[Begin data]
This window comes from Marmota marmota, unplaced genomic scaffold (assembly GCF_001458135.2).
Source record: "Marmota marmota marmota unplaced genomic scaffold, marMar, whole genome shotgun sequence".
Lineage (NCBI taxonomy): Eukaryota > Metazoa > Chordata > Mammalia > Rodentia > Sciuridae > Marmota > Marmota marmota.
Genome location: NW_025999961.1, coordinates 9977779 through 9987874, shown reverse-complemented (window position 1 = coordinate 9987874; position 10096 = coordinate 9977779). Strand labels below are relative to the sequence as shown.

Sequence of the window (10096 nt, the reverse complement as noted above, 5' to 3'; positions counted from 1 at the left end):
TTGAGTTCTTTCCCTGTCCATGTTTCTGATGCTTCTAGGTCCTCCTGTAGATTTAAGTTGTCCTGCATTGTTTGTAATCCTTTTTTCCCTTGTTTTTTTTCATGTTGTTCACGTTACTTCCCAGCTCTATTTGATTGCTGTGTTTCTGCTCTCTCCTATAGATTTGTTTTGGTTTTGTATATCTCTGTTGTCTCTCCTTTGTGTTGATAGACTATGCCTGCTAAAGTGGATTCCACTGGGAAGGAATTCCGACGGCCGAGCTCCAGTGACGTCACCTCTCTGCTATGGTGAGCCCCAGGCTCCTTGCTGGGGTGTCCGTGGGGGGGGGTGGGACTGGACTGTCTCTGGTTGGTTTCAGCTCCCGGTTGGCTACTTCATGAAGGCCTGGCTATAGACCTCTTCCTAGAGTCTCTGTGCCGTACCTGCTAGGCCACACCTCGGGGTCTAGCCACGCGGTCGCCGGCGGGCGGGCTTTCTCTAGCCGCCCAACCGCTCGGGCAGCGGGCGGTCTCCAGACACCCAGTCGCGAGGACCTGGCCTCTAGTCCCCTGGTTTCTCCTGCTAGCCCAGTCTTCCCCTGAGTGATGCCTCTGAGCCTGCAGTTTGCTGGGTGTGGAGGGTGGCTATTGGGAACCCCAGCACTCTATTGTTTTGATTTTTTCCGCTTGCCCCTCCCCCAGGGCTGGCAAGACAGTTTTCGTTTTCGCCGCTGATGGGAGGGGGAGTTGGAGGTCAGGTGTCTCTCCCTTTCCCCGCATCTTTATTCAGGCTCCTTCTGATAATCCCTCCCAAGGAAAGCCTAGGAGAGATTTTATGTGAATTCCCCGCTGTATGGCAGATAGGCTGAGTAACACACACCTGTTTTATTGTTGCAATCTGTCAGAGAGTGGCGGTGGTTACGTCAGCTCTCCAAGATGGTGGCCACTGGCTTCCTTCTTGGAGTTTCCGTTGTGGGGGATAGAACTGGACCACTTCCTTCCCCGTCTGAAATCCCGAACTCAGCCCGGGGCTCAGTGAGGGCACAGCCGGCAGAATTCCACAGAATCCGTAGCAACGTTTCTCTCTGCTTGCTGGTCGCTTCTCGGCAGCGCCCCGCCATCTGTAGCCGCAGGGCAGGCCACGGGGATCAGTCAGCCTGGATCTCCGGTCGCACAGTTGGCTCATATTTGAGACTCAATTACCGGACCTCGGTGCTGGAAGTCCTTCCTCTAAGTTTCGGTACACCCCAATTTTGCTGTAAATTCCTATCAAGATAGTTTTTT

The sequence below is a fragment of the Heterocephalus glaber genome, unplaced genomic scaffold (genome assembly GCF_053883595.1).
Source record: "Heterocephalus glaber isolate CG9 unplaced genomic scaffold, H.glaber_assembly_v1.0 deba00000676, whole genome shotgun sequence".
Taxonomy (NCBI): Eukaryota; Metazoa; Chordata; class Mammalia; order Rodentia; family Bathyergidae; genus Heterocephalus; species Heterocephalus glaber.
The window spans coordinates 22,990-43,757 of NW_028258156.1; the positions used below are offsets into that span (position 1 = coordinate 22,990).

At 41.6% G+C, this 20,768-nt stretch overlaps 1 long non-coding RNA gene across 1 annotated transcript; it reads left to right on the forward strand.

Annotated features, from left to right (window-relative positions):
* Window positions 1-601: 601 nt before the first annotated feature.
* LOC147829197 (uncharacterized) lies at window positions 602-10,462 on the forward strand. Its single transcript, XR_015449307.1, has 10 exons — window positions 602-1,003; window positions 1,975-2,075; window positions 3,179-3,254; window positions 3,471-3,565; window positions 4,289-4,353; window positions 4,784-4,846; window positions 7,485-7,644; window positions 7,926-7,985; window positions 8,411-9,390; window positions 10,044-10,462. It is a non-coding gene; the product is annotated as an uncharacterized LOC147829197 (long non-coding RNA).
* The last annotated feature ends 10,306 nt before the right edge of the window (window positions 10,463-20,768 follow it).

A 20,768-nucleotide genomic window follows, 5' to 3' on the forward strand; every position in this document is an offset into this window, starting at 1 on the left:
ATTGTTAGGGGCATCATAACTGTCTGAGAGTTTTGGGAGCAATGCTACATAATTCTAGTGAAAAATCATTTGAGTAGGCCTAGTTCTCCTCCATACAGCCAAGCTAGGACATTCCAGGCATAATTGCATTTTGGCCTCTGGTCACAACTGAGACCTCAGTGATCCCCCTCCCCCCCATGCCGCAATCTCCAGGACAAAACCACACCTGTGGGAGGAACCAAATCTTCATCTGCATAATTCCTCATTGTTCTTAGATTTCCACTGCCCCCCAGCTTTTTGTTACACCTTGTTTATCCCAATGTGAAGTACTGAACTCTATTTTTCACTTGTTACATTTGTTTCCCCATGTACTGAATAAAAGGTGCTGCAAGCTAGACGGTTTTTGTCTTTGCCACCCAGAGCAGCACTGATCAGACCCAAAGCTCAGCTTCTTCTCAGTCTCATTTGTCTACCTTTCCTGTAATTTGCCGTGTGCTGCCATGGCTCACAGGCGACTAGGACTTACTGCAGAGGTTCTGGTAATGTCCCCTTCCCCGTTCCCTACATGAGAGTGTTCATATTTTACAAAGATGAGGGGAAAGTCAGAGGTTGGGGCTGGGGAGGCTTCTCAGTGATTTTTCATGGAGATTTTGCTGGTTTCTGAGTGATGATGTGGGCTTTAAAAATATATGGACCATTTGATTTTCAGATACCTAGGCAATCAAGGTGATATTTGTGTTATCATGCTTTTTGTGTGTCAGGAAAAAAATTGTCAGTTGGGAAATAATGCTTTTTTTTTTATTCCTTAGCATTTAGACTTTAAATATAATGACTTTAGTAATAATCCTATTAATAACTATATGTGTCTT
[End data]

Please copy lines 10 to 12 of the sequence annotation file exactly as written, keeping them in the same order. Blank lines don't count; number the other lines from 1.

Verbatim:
The window spans coordinates 22,990-43,757 of NW_028258156.1; the positions used below are offsets into that span (position 1 = coordinate 22,990).

At 41.6% G+C, this 20,768-nt stretch overlaps 1 long non-coding RNA gene across 1 annotated transcript; it reads left to right on the forward strand.

Annotated features, from left to right (window-relative positions):